Big shows by terrorists like the WTC or Oklahoma City get a lot of attention but fade pretty quickly. Even the effects of the WTC, which is now six years in the past, are fading. People are pretty much back to business as usual. Global Guerillas makes the case that:
- Singular terrorist events (black swans), like 9/11, do not impact city viability. The costs of a singular event dissipate quickly. In contrast, frequent attacks (even small ones) on a specific city can create a terrorism tax of a level necessary to shift equilibiriums.
- In the labor pooling model of city formation, a terrorism tax of 7% will cause a city to collapse to a lower equilibrium. Labor pooling equilibrium reflects the benefits of aggregating workers in a single location. Workers get higher wages and more choices. Firms get stable wages (no one firm can deplete the market) and more candidates.
- In the core-periphery model of city formation, a terrorism tax of 6.3% will push a city to a lower equilibrium. The core-periphery model is based on transportation costs. Firms generate transportation savings by concentrating in a single location next to suppliers and customers. Customers and workers glean the benefit of lower transportation costs by locating near jobs and goods.
Back in the day there was a novel by Thomas Harris and a movie called Black Sunday, where a guy attempted to crash the Goodyear Blimp into the Super Bowl where the Steelers where playing. I write stories and one idea I fooled around with was a terrorist cell operating in Pittsburgh. Consider the possibilities:
- The airport
- Reservoirs and water towers
- Cyber attacks on stoplights and such
Route 376, the Parkway, is the major route in and out of the city on the east side. It has a bottleneck at the Squirrel Hill Tunnels. Let’s say at about 5 AM, an active terrorist cell brings two trucks laden with explosives from opposite sides of the tunnel. They coordinate their attacks using throwaway cell phones. They park the trucks, jump out and get into (stolen?) cars following the trucks, and once clear of the tunnels use the phones to detonate the bombs. That artery is now closed and many thousands of people are re-routed through suburban arteries with stops signs and lights.
The next day the same terrorists drop the Fort Pitt Bridge, a major artery out of the city to the west, into the Monongahela River. Note that many terrorists are engineers, so this isn’t too far out of the realm of possibility, especially if they do it at night.
Over the coming days, they put anthrax in several reservoirs and water towers, launch a Stinger at aircraft taking off from the airport, and use cyber attacks to play with traffic signals causing accidents and snarling up traffic even worse. Perhaps a few smaller bombs at shopping malls.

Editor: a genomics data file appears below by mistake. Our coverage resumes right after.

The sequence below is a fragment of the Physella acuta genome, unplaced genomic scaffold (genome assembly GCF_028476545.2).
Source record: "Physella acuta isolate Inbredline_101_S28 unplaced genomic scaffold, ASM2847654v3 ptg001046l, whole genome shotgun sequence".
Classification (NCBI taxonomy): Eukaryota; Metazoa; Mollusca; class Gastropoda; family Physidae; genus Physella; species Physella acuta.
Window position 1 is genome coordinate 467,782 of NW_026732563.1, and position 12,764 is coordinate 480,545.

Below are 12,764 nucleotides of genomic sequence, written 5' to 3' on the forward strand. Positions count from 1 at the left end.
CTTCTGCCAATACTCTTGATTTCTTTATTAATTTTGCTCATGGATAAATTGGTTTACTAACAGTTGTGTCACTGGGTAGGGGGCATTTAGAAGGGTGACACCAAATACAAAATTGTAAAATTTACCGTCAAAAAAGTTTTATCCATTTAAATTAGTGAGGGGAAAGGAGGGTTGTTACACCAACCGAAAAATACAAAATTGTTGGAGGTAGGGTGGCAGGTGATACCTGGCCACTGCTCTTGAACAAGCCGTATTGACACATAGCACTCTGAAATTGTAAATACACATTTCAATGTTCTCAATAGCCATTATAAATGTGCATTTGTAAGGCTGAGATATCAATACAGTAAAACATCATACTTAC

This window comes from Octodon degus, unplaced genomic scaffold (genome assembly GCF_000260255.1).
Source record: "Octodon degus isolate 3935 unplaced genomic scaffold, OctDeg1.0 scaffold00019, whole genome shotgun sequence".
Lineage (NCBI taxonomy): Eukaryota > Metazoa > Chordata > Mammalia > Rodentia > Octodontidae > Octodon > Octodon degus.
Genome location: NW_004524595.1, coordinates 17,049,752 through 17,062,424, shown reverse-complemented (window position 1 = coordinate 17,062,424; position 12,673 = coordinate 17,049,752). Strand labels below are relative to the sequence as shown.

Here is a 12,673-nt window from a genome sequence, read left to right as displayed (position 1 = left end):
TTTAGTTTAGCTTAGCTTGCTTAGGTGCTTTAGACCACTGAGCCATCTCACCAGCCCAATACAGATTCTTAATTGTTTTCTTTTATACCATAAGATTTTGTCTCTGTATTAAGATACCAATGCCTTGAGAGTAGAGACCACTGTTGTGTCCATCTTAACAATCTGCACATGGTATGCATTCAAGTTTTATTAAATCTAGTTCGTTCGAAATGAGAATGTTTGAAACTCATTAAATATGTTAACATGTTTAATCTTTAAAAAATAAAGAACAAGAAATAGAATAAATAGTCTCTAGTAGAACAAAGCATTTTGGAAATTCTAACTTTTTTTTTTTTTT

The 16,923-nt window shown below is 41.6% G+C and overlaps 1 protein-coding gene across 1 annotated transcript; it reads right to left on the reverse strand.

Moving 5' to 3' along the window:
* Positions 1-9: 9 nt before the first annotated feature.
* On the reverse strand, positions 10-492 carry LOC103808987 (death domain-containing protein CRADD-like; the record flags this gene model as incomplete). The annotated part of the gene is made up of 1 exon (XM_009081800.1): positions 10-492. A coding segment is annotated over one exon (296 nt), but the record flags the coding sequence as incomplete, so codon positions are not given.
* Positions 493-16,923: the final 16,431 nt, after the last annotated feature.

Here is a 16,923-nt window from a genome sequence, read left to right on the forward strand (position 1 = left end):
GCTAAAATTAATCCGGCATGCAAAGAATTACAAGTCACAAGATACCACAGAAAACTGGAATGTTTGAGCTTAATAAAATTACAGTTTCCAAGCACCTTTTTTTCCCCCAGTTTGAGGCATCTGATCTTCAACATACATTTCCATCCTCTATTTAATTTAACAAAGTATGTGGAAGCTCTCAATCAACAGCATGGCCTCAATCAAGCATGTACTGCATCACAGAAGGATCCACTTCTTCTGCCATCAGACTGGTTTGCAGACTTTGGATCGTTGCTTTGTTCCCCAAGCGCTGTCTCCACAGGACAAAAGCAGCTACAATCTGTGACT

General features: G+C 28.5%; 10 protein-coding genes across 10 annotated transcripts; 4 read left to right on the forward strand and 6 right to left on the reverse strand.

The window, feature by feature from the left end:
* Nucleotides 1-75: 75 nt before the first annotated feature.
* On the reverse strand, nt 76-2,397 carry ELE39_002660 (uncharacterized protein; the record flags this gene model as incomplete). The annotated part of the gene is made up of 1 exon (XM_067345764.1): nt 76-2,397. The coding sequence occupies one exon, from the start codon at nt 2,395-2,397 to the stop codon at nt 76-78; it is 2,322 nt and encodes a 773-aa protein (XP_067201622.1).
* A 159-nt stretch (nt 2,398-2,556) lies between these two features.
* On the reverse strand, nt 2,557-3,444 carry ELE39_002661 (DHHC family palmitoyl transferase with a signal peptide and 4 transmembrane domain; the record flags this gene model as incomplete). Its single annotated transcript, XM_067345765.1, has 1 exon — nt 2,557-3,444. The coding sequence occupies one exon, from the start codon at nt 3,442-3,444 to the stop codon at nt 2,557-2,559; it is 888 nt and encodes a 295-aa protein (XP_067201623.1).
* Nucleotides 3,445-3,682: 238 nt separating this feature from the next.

And then they quietly evac out of the country over the open Canadian border.
They’ve gotten major media attention, every attack is posted to Youtube, and now several other cells mount attacks in other cities, using the lessons learned from this first group.
And suddenly, it isn’t so safe here in the US anymore. And no nukes were required.
So how do we defend against something like this, without declaring martial law? That’s complicated, I think.
First, better protection at the borders. We have over 12 million illegals here in the United States. Who’s to say if some of them are not here for a better life? How do we protect those borders? Well, there’s a whole bunch of well-trained, experienced soldiers getting shot at in Iraq….
Regular patrols and electronic surveillance of public infrastructure targets like reservoirs, water towers, tunnels and bridges. One question is who would handle this?
- Police – obviously, this would require a lot more manpower as well as being expensive. The police are not really meant to be used for this sort of application anyway.
- Army or the like
- Mercenaries like Blackwater. If this option were used there would need to be strict Rules of Engagement to avoid shooting of innocent civilians, as has happened in Iraq.
Jammers around public infrastructure – this would inconvenience people with cell phones, and would only be supplemental. After all, a timer can be used to detonate explosives, requiring no radio signal. But it might be helpful anyway.
There are ways around each of these, of course, and I’m sure there are many other solutions I haven’t noted. There are no easy answers, but in the Flat World this sort of thing is a danger that we’ll eventually have to grapple with.